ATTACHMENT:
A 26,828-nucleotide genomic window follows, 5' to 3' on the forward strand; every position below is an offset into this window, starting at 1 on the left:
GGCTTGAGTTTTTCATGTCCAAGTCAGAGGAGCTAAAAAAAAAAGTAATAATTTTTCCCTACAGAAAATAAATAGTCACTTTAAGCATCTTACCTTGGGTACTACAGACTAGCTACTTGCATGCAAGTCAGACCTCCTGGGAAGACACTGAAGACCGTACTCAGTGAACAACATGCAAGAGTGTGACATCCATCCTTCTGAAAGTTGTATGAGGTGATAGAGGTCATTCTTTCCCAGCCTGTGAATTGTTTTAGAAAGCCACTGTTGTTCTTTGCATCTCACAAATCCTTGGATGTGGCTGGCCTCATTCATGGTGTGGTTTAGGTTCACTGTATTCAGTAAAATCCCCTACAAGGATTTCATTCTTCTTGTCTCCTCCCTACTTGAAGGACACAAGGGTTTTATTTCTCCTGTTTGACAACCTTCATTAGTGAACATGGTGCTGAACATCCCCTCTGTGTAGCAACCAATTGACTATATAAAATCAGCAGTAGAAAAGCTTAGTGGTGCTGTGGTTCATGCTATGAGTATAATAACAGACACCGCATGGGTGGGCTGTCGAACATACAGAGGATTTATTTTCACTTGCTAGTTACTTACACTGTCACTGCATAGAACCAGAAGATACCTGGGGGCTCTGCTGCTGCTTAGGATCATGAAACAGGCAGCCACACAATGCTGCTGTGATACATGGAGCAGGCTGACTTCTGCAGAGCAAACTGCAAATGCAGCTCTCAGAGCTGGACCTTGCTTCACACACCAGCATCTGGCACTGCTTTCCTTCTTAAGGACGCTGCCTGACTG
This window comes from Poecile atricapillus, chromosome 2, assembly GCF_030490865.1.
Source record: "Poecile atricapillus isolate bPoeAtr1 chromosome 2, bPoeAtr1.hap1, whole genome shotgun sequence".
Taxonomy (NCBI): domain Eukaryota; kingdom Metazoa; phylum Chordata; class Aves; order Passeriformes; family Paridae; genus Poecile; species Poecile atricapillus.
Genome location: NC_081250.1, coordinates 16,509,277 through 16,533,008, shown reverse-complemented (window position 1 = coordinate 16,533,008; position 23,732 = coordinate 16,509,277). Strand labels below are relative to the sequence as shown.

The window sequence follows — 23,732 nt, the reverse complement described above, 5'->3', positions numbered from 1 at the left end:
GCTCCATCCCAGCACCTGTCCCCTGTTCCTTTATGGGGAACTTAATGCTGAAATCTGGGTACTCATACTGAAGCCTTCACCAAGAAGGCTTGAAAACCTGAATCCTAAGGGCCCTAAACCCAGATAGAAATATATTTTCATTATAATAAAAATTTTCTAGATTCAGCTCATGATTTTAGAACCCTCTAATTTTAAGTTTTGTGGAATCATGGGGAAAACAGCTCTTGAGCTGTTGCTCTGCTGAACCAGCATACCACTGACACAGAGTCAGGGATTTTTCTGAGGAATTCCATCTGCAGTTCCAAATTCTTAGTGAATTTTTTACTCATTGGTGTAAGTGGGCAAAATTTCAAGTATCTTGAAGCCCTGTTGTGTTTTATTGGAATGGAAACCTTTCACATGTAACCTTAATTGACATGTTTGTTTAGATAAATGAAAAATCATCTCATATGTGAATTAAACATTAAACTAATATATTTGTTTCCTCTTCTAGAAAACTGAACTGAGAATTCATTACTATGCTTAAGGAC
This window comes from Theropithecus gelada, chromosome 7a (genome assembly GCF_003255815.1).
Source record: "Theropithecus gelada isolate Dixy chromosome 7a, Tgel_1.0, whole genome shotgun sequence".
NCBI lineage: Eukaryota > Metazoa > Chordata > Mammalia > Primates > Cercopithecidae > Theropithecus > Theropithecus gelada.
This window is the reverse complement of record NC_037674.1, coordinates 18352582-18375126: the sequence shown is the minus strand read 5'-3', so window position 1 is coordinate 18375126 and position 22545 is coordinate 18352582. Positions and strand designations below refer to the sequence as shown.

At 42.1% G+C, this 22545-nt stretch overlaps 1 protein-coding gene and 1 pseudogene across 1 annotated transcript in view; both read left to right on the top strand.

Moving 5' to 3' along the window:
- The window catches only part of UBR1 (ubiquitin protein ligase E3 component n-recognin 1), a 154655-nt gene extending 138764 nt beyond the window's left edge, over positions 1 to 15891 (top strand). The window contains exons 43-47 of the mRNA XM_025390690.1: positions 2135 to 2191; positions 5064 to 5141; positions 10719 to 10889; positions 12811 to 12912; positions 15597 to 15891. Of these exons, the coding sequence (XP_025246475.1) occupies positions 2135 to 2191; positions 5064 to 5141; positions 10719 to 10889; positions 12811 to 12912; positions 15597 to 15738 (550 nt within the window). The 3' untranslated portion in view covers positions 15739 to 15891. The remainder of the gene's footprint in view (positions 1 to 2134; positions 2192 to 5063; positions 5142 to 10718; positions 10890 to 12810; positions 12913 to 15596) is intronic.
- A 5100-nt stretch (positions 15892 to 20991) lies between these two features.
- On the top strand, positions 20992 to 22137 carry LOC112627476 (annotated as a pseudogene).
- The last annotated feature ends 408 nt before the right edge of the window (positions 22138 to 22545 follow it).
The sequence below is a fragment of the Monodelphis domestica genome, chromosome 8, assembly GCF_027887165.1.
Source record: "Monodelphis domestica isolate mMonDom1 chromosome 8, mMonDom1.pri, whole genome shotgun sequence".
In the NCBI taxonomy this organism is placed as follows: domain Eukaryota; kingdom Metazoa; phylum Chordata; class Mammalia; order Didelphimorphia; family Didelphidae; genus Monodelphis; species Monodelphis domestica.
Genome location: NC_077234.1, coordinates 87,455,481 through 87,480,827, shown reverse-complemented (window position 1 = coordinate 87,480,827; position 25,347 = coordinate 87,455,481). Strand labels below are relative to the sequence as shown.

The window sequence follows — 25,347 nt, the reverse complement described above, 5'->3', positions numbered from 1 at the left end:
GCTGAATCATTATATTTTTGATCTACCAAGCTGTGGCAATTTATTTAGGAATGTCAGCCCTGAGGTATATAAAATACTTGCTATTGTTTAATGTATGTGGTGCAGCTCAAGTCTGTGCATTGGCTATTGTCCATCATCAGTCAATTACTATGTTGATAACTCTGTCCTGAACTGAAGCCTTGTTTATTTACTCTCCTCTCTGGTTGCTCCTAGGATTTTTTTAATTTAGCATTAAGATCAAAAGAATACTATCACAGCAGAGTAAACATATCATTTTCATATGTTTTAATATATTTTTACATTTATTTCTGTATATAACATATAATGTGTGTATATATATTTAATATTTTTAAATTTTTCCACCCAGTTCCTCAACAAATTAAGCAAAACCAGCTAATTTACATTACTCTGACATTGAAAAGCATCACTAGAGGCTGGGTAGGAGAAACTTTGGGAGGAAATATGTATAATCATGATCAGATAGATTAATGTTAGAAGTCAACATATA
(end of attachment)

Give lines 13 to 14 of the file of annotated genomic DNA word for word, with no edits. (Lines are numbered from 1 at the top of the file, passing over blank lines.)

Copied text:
At 42.1% G+C, this 22545-nt stretch overlaps 1 protein-coding gene and 1 pseudogene across 1 annotated transcript in view; both read left to right on the top strand.

Moving 5' to 3' along the window: